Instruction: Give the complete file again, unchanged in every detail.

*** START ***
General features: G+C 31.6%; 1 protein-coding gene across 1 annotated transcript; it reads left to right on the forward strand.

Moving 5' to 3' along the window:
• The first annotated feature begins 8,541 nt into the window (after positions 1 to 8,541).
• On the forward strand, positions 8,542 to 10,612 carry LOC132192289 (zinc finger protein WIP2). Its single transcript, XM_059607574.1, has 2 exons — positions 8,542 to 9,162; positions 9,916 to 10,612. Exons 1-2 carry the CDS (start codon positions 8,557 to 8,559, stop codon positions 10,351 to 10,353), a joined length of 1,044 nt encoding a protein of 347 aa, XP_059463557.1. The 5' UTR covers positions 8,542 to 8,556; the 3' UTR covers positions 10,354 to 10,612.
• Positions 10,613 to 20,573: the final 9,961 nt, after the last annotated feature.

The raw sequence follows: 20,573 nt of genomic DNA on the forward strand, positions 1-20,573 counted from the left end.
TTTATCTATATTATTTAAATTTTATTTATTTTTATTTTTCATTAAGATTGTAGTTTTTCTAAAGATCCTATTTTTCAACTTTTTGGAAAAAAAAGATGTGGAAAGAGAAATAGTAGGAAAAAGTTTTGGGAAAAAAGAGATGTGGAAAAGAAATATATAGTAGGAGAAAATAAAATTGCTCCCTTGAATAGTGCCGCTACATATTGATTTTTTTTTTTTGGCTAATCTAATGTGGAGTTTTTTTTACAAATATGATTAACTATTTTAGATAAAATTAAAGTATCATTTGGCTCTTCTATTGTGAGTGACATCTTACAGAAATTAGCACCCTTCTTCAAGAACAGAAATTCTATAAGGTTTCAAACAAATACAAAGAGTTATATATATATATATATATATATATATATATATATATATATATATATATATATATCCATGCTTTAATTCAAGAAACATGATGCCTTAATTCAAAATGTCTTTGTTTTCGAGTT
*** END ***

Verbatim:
General features: G+C 31.6%; 1 protein-coding gene across 1 annotated transcript; it reads left to right on the forward strand.

Moving 5' to 3' along the window:
• The first annotated feature begins 8,541 nt into the window (after positions 1 to 8,541).
• On the forward strand, positions 8,542 to 10,612 carry LOC132192289 (zinc finger protein WIP2). Its single transcript, XM_059607574.1, has 2 exons — positions 8,542 to 9,162; positions 9,916 to 10,612. Exons 1-2 carry the CDS (start codon positions 8,557 to 8,559, stop codon positions 10,351 to 10,353), a joined length of 1,044 nt encoding a protein of 347 aa, XP_059463557.1. The 5' UTR covers positions 8,542 to 8,556; the 3' UTR covers positions 10,354 to 10,612.
• Positions 10,613 to 20,573: the final 9,961 nt, after the last annotated feature.

The raw sequence follows: 20,573 nt of genomic DNA on the forward strand, positions 1-20,573 counted from the left end.
TTTATCTATATTATTTAAATTTTATTTATTTTTATTTTTCATTAAGATTGTAGTTTTTCTAAAGATCCTATTTTTCAACTTTTTGGAAAAAAAAGATGTGGAAAGAGAAATAGTAGGAAAAAGTTTTGGGAAAAAAGAGATGTGGAAAAGAAATATATAGTAGGAGAAAATAAAATTGCTCCCTTGAATAGTGCCGCTACATATTGATTTTTTTTTTTTGGCTAATCTAATGTGGAGTTTTTTTTACAAATATGATTAACTATTTTAGATAAAATTAAAGTATCATTTGGCTCTTCTATTGTGAGTGACATCTTACAGAAATTAGCACCCTTCTTCAAGAACAGAAATTCTATAAGGTTTCAAACAAATACAAAGAGTTATATATATATATATATATATATATATATATATATATATATATATATATATATATCCATGCTTTAATTCAAGAAACATGATGCCTTAATTCAAAATGTCTTTGTTTTCGAGTT